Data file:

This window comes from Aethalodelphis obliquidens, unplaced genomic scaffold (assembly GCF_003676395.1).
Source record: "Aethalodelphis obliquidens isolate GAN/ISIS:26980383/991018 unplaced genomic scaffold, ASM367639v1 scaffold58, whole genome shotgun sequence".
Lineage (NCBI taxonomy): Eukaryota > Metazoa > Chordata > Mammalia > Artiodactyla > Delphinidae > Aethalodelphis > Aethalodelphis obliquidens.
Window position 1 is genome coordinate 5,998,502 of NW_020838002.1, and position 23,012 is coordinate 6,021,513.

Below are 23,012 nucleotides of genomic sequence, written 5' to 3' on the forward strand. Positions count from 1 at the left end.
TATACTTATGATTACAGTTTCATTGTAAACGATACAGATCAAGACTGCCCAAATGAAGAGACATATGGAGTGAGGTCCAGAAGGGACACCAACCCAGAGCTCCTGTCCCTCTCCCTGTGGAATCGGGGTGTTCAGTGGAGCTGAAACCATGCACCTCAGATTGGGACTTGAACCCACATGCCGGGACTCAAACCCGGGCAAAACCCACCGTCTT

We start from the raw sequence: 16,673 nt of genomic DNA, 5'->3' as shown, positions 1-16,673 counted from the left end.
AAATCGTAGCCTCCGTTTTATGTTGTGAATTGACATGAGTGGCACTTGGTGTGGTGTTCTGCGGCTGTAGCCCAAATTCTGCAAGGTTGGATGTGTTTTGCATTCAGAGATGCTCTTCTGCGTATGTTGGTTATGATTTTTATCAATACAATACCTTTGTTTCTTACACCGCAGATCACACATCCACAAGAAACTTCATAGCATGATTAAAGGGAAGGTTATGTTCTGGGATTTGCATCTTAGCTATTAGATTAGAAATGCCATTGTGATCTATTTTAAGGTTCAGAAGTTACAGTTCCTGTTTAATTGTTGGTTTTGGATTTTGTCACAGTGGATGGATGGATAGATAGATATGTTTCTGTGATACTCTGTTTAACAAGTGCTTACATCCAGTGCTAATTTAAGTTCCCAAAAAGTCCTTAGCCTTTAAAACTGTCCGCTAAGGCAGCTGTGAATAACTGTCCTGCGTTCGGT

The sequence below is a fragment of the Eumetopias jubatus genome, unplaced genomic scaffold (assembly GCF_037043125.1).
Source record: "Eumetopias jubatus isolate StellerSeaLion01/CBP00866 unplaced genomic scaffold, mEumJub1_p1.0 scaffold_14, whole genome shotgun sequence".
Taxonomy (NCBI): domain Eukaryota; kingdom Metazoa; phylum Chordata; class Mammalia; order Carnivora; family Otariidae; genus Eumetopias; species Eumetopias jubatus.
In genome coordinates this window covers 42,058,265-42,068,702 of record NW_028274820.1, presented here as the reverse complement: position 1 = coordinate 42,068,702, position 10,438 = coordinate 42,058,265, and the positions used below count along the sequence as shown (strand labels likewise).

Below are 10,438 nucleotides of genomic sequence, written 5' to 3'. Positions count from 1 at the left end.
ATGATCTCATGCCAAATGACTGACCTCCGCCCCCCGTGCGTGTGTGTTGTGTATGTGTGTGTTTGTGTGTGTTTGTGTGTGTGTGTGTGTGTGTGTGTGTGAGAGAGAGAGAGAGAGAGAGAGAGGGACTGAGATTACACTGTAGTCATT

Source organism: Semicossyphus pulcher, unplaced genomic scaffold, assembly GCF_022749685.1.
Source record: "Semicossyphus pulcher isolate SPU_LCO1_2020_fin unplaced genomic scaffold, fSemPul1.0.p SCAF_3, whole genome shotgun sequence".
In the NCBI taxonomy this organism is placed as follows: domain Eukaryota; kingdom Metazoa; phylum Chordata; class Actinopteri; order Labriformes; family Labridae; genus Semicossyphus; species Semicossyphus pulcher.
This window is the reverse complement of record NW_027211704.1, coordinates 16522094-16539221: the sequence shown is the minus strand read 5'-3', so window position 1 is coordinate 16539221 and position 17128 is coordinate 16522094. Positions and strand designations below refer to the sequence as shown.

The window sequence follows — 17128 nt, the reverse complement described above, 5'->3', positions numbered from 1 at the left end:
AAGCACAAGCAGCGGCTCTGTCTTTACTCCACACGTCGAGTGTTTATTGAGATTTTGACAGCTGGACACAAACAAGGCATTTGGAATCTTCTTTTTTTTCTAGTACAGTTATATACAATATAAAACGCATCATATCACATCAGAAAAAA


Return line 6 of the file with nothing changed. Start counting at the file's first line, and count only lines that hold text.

TATACTTATGATTACAGTTTCATTGTAAACGATACAGATCAAGACTGCCCAAATGAAGAGACATATGGAGTGAGGTCCAGAAGGGACACCAACCCAGAGCTCCTGTCCCTCTCCCTGTGGAATCGGGGTGTTCAGTGGAGCTGAAACCATGCACCTCAGATTGGGACTTGAACCCACATGCCGGGACTCAAACCCGGGCAAAACCCACCGTCTT